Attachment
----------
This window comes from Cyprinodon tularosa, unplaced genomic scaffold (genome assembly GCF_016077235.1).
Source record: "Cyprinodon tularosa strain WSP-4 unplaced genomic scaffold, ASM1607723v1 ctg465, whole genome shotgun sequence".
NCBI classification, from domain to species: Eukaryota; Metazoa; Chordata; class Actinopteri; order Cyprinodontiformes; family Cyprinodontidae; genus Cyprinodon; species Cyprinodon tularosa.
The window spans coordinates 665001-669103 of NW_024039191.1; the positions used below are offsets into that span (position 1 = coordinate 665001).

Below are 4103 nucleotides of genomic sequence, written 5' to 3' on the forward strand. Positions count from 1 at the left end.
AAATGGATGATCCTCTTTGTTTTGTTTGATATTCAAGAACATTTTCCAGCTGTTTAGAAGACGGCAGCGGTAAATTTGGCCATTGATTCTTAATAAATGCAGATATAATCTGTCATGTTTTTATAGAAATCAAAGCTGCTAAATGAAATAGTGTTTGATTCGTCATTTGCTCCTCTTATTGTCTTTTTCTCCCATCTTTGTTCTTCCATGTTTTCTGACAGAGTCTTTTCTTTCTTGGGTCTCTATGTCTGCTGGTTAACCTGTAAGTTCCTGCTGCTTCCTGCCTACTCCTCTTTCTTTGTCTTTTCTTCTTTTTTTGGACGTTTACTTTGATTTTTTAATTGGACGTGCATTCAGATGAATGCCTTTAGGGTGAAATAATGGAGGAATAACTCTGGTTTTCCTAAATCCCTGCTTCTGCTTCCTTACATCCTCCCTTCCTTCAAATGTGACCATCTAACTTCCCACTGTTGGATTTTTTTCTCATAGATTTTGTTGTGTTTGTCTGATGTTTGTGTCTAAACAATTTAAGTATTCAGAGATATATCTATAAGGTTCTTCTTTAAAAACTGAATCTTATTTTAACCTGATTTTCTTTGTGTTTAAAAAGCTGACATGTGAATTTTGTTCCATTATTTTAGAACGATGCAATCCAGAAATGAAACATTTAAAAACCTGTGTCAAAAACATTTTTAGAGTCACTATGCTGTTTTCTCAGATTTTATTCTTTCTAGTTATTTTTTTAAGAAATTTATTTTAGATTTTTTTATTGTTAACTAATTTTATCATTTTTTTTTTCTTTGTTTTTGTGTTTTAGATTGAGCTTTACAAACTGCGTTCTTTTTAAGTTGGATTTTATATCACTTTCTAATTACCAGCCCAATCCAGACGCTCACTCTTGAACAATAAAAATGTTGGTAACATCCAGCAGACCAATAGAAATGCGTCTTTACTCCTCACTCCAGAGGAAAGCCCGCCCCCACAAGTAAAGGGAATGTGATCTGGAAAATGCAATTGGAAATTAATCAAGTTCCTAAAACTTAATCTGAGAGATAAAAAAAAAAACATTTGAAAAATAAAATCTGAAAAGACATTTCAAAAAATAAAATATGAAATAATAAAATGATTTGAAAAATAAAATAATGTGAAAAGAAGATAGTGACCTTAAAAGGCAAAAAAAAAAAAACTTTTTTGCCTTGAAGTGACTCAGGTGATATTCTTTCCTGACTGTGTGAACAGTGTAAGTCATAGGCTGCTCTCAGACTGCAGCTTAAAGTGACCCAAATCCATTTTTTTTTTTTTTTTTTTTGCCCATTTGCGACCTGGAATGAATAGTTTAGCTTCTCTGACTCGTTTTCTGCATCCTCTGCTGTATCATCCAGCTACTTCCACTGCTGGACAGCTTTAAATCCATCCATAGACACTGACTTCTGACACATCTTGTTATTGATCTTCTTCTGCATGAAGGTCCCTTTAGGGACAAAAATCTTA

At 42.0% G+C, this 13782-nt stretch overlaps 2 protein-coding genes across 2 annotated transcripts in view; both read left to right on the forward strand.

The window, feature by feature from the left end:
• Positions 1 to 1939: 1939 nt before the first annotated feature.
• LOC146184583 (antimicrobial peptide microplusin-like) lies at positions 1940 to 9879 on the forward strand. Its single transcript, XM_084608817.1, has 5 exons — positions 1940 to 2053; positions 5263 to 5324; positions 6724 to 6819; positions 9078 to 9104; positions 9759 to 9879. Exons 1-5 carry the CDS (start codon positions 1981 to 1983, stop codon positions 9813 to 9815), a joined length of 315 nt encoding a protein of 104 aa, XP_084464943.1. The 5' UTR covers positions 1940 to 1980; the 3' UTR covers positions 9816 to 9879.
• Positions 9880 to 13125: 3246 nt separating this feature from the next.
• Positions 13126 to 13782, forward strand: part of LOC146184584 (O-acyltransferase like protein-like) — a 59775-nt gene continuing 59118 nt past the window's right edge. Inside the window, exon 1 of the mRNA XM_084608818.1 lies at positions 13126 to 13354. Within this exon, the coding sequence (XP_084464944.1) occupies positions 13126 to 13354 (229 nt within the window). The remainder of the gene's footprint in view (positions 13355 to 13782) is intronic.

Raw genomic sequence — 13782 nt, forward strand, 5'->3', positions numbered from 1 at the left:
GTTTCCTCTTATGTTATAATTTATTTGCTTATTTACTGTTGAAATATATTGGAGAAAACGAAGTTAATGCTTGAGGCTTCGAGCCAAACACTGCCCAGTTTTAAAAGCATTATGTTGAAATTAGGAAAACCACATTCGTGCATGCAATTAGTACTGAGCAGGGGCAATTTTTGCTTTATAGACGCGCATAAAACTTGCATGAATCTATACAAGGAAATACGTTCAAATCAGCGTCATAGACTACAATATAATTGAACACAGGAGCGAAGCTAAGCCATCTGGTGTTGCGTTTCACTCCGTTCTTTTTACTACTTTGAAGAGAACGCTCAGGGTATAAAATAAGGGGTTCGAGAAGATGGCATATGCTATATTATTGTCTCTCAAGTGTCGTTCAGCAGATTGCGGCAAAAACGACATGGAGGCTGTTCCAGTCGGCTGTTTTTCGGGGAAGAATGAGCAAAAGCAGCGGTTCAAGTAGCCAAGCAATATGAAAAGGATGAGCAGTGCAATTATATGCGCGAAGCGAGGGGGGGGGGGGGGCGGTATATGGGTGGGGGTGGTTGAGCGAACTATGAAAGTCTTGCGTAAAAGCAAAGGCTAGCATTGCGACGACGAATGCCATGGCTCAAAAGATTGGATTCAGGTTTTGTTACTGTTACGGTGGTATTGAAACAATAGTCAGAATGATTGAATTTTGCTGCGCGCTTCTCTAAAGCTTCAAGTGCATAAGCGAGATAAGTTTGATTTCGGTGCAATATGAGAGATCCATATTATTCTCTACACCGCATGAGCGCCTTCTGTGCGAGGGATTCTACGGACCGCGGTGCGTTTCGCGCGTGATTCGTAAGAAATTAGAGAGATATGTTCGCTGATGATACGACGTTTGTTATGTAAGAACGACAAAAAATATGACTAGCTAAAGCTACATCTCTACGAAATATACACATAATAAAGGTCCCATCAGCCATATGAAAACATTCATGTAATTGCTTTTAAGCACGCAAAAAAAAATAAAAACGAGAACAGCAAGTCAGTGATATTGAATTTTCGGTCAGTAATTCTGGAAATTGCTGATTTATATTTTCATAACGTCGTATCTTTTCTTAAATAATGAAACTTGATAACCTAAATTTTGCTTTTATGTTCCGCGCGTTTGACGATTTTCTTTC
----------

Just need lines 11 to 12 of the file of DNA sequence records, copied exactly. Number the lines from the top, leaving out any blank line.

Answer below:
• Positions 9880 to 13125: 3246 nt separating this feature from the next.
• Positions 13126 to 13782, forward strand: part of LOC146184584 (O-acyltransferase like protein-like) — a 59775-nt gene continuing 59118 nt past the window's right edge. Inside the window, exon 1 of the mRNA XM_084608818.1 lies at positions 13126 to 13354. Within this exon, the coding sequence (XP_084464944.1) occupies positions 13126 to 13354 (229 nt within the window). The remainder of the gene's footprint in view (positions 13355 to 13782) is intronic.